New York City’s transit network, neglected and underfunded for decades, is about to get an incredibly expensive shot in the arm.
Metropolitan Transportation Authority officials on Monday laid out the broad strokes of a $51.5 billion, five-year capital plan to quickly modernize the subway system, make 70 more subway stations accessible and revolutionize the way people move throughout the region.
The vast majority of the money, roughly $40 billion, will go towards New York City Transit, $37.3 billion of which will be used to pay for subway projects. For context, the MTA spent roughly $32 billion on its current five-year capital plan, which wraps up at the end of the year.
The plan also comes with funding for the next phase of the Second Avenue Subway, which will extend the Q line north by 1.5 miles from 96th St. in the Upper East Side to 125th St. in Harlem. The extension of the line will cost $6.9 billion, a whopping $4.6 billion per mile of track.
“This is an historic, transformational capital plan that we’re describing,” said MTA Chairman Pat Foye. “Customers will have more reliable, efficient service.”
But the plan will be painful. Transit officials warned that the aggressive construction plan will lead to extended shutdowns of service on nights and weekends across some areas of the subway — but insisted the sacrifice will be worth making.
“Let’s be clear, re-signaling the subway is going to take the patience of New Yorkers," said NYC Transit president Andy Byford, whose “Fast Forward” plan released last year laid out much of the framework for the capital plan. "We’re not ruling out line closures, but the lesson with the L train project is that there are ways to avoid that kind of thing. "
The MTA plans to add modern signaling systems to six segments of subway track that, along with new signals on the L and No. 7 lines and other projects underway, will give roughly half of the city’s daily riders speedier commutes, said Janno Lieber, the agency’s head of capital construction.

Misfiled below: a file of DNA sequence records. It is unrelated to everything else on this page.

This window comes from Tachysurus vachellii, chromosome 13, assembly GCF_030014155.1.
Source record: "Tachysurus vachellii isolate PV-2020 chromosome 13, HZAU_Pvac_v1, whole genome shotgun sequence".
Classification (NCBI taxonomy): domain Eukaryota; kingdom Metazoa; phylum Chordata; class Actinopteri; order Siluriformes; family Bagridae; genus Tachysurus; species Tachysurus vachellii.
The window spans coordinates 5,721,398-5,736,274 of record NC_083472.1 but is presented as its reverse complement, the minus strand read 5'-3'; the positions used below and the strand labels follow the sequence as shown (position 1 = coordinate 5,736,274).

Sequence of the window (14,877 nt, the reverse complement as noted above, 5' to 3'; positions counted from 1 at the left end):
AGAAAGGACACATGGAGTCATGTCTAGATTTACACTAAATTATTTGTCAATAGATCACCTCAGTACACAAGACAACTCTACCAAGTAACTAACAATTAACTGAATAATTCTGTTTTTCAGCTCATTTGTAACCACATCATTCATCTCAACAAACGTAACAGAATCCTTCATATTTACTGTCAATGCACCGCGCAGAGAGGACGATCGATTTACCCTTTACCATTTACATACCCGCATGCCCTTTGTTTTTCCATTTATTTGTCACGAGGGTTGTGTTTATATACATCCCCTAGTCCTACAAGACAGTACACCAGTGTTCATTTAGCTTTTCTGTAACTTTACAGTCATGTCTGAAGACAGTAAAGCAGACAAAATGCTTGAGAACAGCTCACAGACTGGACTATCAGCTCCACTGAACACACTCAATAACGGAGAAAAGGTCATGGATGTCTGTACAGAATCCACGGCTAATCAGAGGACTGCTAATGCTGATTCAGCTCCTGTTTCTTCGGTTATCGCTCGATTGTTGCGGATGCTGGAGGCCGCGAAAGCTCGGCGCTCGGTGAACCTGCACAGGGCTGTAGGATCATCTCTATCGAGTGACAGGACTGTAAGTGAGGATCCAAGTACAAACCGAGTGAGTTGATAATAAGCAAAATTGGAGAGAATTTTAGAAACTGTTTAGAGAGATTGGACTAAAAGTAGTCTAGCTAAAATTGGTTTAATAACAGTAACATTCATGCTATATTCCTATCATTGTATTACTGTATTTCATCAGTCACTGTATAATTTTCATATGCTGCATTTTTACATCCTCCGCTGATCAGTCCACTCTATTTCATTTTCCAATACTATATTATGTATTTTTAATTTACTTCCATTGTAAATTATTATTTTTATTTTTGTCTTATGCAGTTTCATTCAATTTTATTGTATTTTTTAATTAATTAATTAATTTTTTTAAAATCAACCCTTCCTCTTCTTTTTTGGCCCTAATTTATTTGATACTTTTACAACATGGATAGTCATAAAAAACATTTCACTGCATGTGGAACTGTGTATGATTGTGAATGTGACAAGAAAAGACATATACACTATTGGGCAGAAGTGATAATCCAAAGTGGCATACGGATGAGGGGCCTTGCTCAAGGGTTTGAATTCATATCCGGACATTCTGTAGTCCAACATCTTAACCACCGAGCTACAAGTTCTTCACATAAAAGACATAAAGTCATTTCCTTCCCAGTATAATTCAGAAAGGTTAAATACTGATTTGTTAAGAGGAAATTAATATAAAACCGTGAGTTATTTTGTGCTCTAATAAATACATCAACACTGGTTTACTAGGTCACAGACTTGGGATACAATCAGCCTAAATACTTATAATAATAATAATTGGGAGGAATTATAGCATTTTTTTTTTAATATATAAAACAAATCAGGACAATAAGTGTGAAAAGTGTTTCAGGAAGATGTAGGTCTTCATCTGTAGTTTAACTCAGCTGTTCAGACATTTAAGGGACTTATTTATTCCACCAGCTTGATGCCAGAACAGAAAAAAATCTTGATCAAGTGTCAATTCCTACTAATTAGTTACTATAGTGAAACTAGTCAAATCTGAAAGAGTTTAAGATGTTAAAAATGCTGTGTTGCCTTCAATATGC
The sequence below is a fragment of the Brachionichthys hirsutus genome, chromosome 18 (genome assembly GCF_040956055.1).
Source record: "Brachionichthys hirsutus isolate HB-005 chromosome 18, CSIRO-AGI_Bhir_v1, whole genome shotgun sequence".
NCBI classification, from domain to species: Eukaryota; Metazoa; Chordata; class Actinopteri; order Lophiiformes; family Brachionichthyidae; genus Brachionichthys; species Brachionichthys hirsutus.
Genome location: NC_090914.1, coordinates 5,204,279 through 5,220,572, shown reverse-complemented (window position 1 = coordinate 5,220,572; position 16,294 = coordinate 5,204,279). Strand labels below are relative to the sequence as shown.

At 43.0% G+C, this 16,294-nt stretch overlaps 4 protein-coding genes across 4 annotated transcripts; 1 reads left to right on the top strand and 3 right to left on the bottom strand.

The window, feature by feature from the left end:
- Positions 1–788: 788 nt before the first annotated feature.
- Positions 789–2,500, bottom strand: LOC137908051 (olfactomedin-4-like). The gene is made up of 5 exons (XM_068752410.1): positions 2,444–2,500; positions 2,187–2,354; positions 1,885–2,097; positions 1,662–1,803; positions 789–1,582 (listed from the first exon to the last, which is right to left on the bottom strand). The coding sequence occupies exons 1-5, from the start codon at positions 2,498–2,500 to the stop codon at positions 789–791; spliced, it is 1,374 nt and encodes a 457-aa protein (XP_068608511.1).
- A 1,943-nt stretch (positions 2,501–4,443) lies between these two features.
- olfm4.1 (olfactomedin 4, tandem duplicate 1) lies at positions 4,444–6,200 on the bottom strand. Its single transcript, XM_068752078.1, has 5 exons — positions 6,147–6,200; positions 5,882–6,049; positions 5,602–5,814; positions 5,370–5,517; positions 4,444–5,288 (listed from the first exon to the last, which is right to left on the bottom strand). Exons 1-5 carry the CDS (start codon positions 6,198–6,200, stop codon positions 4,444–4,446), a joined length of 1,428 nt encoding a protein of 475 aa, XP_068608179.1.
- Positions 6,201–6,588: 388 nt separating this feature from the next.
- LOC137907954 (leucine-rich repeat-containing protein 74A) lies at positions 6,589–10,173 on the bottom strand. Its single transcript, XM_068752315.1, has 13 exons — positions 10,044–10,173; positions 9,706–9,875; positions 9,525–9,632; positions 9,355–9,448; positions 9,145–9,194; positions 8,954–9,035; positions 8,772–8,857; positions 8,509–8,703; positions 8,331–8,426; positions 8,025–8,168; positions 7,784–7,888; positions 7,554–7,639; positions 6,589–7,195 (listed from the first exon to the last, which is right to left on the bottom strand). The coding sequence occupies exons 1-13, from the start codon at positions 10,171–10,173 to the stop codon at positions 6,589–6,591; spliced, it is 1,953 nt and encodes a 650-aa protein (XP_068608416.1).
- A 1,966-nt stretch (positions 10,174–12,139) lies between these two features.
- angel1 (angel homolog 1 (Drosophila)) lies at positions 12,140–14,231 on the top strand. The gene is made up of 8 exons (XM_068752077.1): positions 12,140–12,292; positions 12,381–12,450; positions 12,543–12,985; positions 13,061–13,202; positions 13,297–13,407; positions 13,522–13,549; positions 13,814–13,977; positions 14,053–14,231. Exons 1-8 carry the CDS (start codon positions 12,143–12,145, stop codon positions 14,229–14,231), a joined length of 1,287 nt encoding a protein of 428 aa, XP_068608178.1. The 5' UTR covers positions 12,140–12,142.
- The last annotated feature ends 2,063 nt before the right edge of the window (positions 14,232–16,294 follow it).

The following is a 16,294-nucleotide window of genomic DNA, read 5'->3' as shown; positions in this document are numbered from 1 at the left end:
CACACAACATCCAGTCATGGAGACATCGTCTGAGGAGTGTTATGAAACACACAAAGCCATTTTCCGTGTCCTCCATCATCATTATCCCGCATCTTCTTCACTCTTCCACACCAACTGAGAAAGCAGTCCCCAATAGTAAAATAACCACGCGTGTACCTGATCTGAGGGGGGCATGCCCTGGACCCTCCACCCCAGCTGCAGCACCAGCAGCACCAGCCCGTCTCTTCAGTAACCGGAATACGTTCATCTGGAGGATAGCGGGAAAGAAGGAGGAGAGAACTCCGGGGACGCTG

The areas that will get signal upgrades under the new plan are:
“The strategy of which lines [are re-signaled] first has been based on impact," said Lieber. “It’s also been based on which lines we need to maintain service to provide service to customers at the same time that you’re rebuilding the lines”
Beyond fixing a sizable chunk of the subway’s arcane, delay-inducing signaling system, the MTA’s plan also exceeds previous expectations for accessibility.
The next five-year plan will bring ramps or elevators to 66 new subway stations, and MTA leaders said they will begin work to make another four stations accessible by the end of 2019. Previous estimates only included 50 new accessible stations in the capital plan.
The plan also re-imagines New York City’s bus network by purchasing 2,400 new vehicles, 500 of which will be full electric. It remains unclear how MTA leaders plan to implement charging infrastructure and new technology to enable zero-emission buses.
The plan is not final — transit officials must still get sign off from the MTA board state lawmakers, Mayor de Blasio and Gov. Cuomo. The plan is also subject to a state-mandated “forensic audit” of the agency’s finances, which could bring additional changes, according to Foye.
Specific details of the plan remained scarce on Monday — MTA spokesman Tim Minton said an itemized list of construction projects will be coming out in the next week.
To pay for the plan’s $51.5 billion price tag, the MTA will borrow $15 billion against the incoming congestion pricing scheme to charge cars driving in the busiest parts of Manhattan and another $10 billion against new taxes on internet sales and expensive real estate transfers.
The MTA is also banking on the city and state to pitch in $3 billion each, and the federal government to throw in another $10.5 billion. The remainder will be covered through government bonds, Foye said.
Members of the press were given less than 40 minutes to question MTA leaders on the wildly expensive plan, which will cost about as much as the annual gross domestic product of the nation of Lebanon.
“If the MTA is serious about public transparency, they will release an itemized list of capital projects now,” said Rachael Fauss, an analyst at good government group Reinvent Albany. Fauss added that the agency is still past due on releasing its latest 20-year needs assessment, a document that typically informs its five-year capital plans.
Despite the measly show of transparency, Byford said he was “ecstatic” about the plan.
“This plan exceeds my wildest expectations,” said Byford. “It addresses my signaling, reimagining bus service, upgrading power, buying new vehicles. It’s getting New Yorkers the transit system they want and deserve.”